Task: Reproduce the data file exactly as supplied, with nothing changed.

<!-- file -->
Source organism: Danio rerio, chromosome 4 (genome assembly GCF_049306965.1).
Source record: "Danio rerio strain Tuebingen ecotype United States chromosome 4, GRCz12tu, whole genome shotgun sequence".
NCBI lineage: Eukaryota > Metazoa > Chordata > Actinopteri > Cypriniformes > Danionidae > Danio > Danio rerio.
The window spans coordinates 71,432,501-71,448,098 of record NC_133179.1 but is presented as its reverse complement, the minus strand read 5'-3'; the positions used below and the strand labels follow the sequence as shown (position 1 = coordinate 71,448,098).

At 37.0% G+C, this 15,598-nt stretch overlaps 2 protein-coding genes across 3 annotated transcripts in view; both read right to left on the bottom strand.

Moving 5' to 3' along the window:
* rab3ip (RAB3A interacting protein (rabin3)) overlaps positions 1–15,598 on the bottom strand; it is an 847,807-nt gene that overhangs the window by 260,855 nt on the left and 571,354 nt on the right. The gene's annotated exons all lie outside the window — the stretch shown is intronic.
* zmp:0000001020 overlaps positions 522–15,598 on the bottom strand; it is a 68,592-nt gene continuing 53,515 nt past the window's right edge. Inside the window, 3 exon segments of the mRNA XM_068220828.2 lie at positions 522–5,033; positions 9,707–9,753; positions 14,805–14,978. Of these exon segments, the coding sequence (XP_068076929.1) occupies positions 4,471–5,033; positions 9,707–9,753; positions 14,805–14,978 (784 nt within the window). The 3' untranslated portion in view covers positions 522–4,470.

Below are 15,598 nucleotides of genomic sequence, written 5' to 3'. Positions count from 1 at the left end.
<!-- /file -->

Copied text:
Source organism: Danio rerio, chromosome 4 (genome assembly GCF_049306965.1).
Source record: "Danio rerio strain Tuebingen ecotype United States chromosome 4, GRCz12tu, whole genome shotgun sequence".
NCBI lineage: Eukaryota > Metazoa > Chordata > Actinopteri > Cypriniformes > Danionidae > Danio > Danio rerio.
The window spans coordinates 71,432,501-71,448,098 of record NC_133179.1 but is presented as its reverse complement, the minus strand read 5'-3'; the positions used below and the strand labels follow the sequence as shown (position 1 = coordinate 71,448,098).

At 37.0% G+C, this 15,598-nt stretch overlaps 2 protein-coding genes across 3 annotated transcripts in view; both read right to left on the bottom strand.

Moving 5' to 3' along the window:
* rab3ip (RAB3A interacting protein (rabin3)) overlaps positions 1–15,598 on the bottom strand; it is an 847,807-nt gene that overhangs the window by 260,855 nt on the left and 571,354 nt on the right. The gene's annotated exons all lie outside the window — the stretch shown is intronic.
* zmp:0000001020 overlaps positions 522–15,598 on the bottom strand; it is a 68,592-nt gene continuing 53,515 nt past the window's right edge. Inside the window, 3 exon segments of the mRNA XM_068220828.2 lie at positions 522–5,033; positions 9,707–9,753; positions 14,805–14,978. Of these exon segments, the coding sequence (XP_068076929.1) occupies positions 4,471–5,033; positions 9,707–9,753; positions 14,805–14,978 (784 nt within the window). The 3' untranslated portion in view covers positions 522–4,470.

Below are 15,598 nucleotides of genomic sequence, written 5' to 3'. Positions count from 1 at the left end.